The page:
Sheppard’s Western Wind Mass
is the third and last of the three settings based on this melody (the others are by Taverner
). This is the shortest of them, in number of bars nearly half the length of the Taverner, involving twenty-four repetitions of the melody which are to be found in every part except the mean. This relative brevity can be explained by Sheppard’s musical language, so different from that just discussed. Although there are passages which pay homage to the melismatic, rhythmically complex style of the early sixteenth century, this much more syllabic style must come from near the end of the composer’s life when he, like everyone else, was influenced consciously or unconsciously by the new Protestant ideals of textual clarity. Nor is the brevity without creative impact: each movement has a drive through it which does not characterize either Tye’s or Taverner’s setting.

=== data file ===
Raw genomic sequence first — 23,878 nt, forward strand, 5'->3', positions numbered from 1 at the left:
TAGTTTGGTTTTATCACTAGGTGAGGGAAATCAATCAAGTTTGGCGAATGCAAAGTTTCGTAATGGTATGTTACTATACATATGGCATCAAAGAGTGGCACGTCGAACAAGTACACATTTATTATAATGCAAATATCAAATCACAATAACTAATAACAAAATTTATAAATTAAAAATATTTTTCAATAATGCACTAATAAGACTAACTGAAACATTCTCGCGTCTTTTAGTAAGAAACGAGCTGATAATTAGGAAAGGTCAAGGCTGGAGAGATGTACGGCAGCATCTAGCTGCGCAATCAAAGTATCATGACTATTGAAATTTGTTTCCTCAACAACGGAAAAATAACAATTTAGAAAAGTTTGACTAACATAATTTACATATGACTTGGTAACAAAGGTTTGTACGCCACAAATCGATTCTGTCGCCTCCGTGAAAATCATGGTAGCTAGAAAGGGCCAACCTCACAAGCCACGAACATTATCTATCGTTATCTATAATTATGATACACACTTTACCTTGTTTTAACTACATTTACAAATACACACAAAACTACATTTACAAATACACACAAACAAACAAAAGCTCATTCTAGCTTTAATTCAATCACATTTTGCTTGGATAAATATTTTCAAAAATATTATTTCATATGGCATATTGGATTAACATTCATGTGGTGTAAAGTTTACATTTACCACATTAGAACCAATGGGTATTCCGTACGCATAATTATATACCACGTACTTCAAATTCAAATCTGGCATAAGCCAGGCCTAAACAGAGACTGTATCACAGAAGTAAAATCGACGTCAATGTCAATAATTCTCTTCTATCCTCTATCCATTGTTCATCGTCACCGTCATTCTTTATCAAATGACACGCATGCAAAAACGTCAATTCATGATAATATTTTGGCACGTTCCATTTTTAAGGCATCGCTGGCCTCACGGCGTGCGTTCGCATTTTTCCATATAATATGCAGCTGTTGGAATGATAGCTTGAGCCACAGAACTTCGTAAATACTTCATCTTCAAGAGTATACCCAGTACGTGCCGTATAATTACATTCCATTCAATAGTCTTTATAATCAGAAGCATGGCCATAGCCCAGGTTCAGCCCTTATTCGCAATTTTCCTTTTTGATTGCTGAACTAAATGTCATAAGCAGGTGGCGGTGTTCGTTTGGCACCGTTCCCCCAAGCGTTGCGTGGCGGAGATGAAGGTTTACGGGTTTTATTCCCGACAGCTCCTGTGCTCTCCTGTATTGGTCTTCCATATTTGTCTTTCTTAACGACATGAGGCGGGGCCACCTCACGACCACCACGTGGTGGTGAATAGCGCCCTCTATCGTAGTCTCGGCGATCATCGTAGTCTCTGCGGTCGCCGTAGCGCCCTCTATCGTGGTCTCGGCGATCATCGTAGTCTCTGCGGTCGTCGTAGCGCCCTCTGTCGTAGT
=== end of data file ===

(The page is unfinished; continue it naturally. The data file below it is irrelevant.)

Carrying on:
from notes by Peter Phillips © 2008